Heterogeneity of lung volume reduction surgery outcomes in patients selected by use of evidence-based criteria

Matthew R. Lammi, Nathaniel Marchetti, Shari Barnett, Gerard J. Criner

Research output: Contribution to journalArticlepeer-review

Abstract

Background: Despite its benefit, lung volume reduction surgery (LVRS) is underused, partially because of the heterogeneous responses and lack of recent outcomes data. Methods: Data from 59 consecutive emphysema patients who underwent LVRS were analyzed. The proportion of patients responding based on 6-minute walk distance (6-MWD), exercise capacity (watts), and forced expiratory volume in 1 second (FEV1) were calculated. Baseline variables were correlated with improvements in 6-MWD, maximal watts, and FEV1. Results: Eighty-eight percent of patients responded to LVRS, with a higher proportion of FEV1 and 6-MWD responders in our cohort compared with similar patients from the National Emphysema Treatment Trial. Significant associations existed between lower baseline 6-MWD and increased 6-MWD after operation (r = -0.423), more extensive emphysema and increased FEV1 (r = 0.491), and hyperinflation and increased maximal watts (r = 0.438). The probability of survival was 0.93 at 90 days, 0.90 at 1 year, and 0.80 (3 years). The lowest exercise group (<20 watts on baseline testing) had an increased risk for death (RR 13.3, p = 0.001). Conclusions: There were durable improvements in FEV1 and exercise capacity in patients meeting the National Emphysema Treatment Trial criteria. Survival was comparable to that in similar patients from the National Emphysema Treatment Trial; response rates were higher in our cohort for FEV1 and 6-MWD. Those with lower 6-MWD, more emphysema, and more hyperinflation at baseline were most likely to respond to LVRS. Those with lowest exercise capacity at baseline may have a higher risk of death after LVRS.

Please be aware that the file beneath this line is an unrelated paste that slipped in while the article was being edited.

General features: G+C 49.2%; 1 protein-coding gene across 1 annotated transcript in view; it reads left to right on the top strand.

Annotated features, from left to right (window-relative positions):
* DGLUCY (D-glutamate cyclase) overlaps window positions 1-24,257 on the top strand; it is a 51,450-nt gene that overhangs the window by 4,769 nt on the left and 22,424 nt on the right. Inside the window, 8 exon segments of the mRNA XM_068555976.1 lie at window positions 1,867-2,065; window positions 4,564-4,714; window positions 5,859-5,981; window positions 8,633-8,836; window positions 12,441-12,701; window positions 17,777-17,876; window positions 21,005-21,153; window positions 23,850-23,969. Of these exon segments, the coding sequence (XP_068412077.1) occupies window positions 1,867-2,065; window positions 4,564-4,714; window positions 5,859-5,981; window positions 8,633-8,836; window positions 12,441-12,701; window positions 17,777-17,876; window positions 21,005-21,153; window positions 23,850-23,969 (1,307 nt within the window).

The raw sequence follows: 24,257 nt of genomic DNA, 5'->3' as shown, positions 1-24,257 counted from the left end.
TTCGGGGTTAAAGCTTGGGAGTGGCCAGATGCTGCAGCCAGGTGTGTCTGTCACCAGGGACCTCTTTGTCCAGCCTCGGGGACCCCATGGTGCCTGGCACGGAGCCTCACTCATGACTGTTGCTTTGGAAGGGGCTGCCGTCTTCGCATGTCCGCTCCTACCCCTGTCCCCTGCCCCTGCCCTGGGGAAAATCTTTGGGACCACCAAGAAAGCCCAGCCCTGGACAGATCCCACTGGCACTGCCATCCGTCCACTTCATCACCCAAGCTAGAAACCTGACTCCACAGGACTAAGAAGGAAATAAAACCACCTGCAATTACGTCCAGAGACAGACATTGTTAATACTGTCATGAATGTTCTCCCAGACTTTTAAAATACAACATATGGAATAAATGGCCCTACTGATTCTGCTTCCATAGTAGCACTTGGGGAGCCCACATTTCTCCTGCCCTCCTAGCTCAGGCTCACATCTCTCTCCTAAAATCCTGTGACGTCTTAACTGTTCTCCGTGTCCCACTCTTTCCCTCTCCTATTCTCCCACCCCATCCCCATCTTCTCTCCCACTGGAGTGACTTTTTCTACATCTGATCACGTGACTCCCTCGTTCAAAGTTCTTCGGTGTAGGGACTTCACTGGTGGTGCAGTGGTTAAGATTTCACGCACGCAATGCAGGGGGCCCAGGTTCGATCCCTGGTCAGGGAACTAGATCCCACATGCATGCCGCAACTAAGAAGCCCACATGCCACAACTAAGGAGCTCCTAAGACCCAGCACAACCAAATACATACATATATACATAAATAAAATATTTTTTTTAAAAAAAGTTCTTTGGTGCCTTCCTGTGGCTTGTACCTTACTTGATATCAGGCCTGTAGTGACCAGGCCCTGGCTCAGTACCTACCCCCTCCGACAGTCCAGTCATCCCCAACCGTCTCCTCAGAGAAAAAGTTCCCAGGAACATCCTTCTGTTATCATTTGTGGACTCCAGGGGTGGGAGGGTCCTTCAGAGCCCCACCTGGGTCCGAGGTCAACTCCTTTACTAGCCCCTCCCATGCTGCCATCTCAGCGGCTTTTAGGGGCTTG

Original languageEnglish (US)
Pages (from-to)1905-1911
Number of pages7
JournalAnnals of Thoracic Surgery
Volume95
Issue number6
DOIs
StatePublished - Jun 2013
Externally publishedYes

ASJC Scopus subject areas

  • Surgery
  • Pulmonary and Respiratory Medicine
  • Cardiology and Cardiovascular Medicine

Fingerprint

Dive into the research topics of 'Heterogeneity of lung volume reduction surgery outcomes in patients selected by use of evidence-based criteria'. Together they form a unique fingerprint.

Cite this